28 July 2009

Dealing With a Project Team That is Not Spending Enough Time Together

In a recent post I outlined eight signs that are leading indicators for a project that can be expected not to reach its goals and targets in a timely manner. This post will highlight how best to deal with the second of these signs, a project team that does not seem to be not spending much time together.

Why is this a problem? A complex project will (almost by definition) require input from different parts of the organization. It will also almost always require a combination of different experience, knowledge, and abilities in order to successfully meet its goals. While there are certainly project-related activities that need to be done on an individual basis, there is a great deal of work that needs to be done jointly by the team.

In my experience, the first, and maybe most crucial, of these activities is getting real agreement on the goals and deliverables of the project, and the translation of this into activities (Other crucial success factors for starting up a complex project are described in another blog-post). This common and joint starting point can only be achieved by spending time together, and is crucial for ensuring that all team members are doing the right things. Another activity that must be carried out jointly is the interpretation of the outcomes of analytical activities (see blog-post on how to get a team to carry out meaningful analytics). While the initial analysis can be done by one member of the team, real quality is added by using the experience and knowledge of the rest of the team. Spending time together for this type of activities is also crucial for ensuring that the rest of the team understand and agree the outcome of specific activities in order to optimally carry out their own pieces of work.

A complex project typically also requires a high degree of coordination between activities. This can sometimes be done face-to-face between two team-members, but broader coordination is often required to ensure that all activities are optimally linked to each other. A typical example of such coordination comes from a recent project where I helped a team develop a business plan. In this project two crucial activities were developing a spreadsheet model and collecting data and developing assumptions for filling the model. One of the major challenges this team had was ensuring that these two activities were aligned regarding type of data and the format of the data to be collected. An additional complexity was that the requirements of the model were changing over time as additional insights were developed. This alignment was done partly in team meetings, and partly in face-to-face meetings between the modeler and the individual team members.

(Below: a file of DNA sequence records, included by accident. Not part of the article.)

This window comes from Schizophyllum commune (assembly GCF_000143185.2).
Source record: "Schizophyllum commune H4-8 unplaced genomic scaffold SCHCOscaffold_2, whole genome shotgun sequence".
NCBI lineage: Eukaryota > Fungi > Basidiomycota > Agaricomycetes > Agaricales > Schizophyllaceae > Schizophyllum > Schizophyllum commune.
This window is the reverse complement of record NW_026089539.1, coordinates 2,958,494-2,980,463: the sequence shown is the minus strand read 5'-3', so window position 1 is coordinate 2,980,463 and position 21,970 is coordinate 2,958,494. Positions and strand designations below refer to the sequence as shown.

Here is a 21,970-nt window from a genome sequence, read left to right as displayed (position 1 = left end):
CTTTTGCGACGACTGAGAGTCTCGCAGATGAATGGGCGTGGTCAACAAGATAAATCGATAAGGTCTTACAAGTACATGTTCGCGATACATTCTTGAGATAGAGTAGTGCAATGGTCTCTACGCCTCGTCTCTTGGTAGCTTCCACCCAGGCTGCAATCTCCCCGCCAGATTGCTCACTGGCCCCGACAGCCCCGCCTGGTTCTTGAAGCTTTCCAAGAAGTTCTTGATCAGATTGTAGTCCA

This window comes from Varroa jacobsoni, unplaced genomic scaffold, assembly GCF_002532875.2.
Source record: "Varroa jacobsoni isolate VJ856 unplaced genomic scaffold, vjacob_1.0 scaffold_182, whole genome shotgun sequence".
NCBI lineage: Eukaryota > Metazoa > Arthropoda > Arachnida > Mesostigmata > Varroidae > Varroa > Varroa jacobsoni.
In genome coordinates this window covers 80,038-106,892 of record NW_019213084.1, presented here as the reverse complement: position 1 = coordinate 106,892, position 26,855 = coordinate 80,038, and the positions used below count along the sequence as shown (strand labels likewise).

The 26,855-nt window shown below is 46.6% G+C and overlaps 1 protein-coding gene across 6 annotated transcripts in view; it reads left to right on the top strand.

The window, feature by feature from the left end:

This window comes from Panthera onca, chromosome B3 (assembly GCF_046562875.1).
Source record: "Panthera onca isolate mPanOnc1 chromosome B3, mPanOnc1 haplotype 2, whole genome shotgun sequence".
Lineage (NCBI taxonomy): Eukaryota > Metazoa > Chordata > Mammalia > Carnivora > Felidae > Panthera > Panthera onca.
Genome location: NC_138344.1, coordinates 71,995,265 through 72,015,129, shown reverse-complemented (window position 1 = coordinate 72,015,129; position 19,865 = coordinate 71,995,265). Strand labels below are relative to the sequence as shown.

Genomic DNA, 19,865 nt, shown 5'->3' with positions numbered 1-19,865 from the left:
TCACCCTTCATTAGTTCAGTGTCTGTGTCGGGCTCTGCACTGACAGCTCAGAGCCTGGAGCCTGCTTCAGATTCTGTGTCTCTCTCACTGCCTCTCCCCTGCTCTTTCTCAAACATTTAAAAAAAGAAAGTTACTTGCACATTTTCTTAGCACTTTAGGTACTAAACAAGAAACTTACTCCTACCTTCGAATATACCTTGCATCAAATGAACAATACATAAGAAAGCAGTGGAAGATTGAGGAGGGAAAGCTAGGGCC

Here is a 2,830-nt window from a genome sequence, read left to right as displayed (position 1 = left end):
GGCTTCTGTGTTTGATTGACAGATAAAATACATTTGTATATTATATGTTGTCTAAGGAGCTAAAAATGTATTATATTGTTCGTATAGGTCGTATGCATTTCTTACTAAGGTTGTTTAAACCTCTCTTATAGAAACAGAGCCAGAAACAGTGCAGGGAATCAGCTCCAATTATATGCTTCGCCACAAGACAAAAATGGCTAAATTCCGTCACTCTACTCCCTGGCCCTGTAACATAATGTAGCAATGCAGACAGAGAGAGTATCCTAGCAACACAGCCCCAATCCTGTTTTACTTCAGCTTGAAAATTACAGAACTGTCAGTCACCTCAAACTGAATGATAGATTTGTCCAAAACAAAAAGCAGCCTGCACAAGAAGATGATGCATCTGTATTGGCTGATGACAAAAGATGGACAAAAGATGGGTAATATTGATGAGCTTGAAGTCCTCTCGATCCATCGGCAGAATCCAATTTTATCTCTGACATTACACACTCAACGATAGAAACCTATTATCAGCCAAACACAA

Finally, the development of the overall conclusions and recommendations from the project will require closely working together, as it will be based on analysis and interpretation coming from all the activities carried out by the team. This is crucial not only for the quality of the results, but also for developing the required consensus view on the conclusions (especially if the project is political in its nature and the team members represent different factions within the organization).

Why do project teams not spend sufficient time together? Sometimes I see that it is because they do not understand the need for working together. Often this is combined with a feeling that they do not have sufficient time to spend together, and need to focus on "doing the work". Other times, the team members do not feel comfortable working together. This is especially the case if the project is political in nature.

What can be done to help the team spend sufficient time together? The first step I typically carry out is to sit down with the team to understand why they do not get together more often. Typical answers I l get are that there is limited need and that they do not have the time to spend together. In this case, I make a strong case for why time together is required (using the arguments given earlier). If "time" truly is a key factor, then I have had to ensure that the team members are able to free up sufficient time from their day-to-day activities to give the required attention to all aspects of the project work. This has usually required the assistance of the project sponsor. Finally, I have forced the team to set appointments for getting together (including agreeing an agenda for what will be discussed). In these cases, it has also helped if the sponsor has taken time to sit in on one or two meetings to help the team to work effectively together.

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